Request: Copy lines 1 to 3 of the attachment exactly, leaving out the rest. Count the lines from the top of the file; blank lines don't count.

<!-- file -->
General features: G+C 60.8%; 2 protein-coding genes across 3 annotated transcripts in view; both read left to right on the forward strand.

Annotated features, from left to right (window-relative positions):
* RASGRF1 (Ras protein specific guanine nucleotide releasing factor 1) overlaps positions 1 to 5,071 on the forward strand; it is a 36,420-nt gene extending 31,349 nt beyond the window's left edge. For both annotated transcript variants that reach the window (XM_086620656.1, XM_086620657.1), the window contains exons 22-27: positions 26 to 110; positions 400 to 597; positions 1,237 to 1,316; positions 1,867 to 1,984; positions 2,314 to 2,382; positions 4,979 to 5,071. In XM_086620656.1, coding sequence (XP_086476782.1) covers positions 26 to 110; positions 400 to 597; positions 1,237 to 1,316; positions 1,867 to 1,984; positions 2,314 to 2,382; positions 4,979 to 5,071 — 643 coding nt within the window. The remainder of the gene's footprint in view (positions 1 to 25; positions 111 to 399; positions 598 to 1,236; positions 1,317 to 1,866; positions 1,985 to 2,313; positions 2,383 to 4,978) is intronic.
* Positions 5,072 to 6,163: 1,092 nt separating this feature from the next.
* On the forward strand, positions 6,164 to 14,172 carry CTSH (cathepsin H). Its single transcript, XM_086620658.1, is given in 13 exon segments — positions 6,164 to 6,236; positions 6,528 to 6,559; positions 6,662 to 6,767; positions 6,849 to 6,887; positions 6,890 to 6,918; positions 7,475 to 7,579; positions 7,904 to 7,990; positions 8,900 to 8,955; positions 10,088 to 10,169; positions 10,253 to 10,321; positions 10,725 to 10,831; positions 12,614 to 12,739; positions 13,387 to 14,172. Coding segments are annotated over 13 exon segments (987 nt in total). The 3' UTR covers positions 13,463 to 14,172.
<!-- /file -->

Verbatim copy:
General features: G+C 60.8%; 2 protein-coding genes across 3 annotated transcripts in view; both read left to right on the forward strand.

Annotated features, from left to right (window-relative positions):
* RASGRF1 (Ras protein specific guanine nucleotide releasing factor 1) overlaps positions 1 to 5,071 on the forward strand; it is a 36,420-nt gene extending 31,349 nt beyond the window's left edge. For both annotated transcript variants that reach the window (XM_086620656.1, XM_086620657.1), the window contains exons 22-27: positions 26 to 110; positions 400 to 597; positions 1,237 to 1,316; positions 1,867 to 1,984; positions 2,314 to 2,382; positions 4,979 to 5,071. In XM_086620656.1, coding sequence (XP_086476782.1) covers positions 26 to 110; positions 400 to 597; positions 1,237 to 1,316; positions 1,867 to 1,984; positions 2,314 to 2,382; positions 4,979 to 5,071 — 643 coding nt within the window. The remainder of the gene's footprint in view (positions 1 to 25; positions 111 to 399; positions 598 to 1,236; positions 1,317 to 1,866; positions 1,985 to 2,313; positions 2,383 to 4,978) is intronic.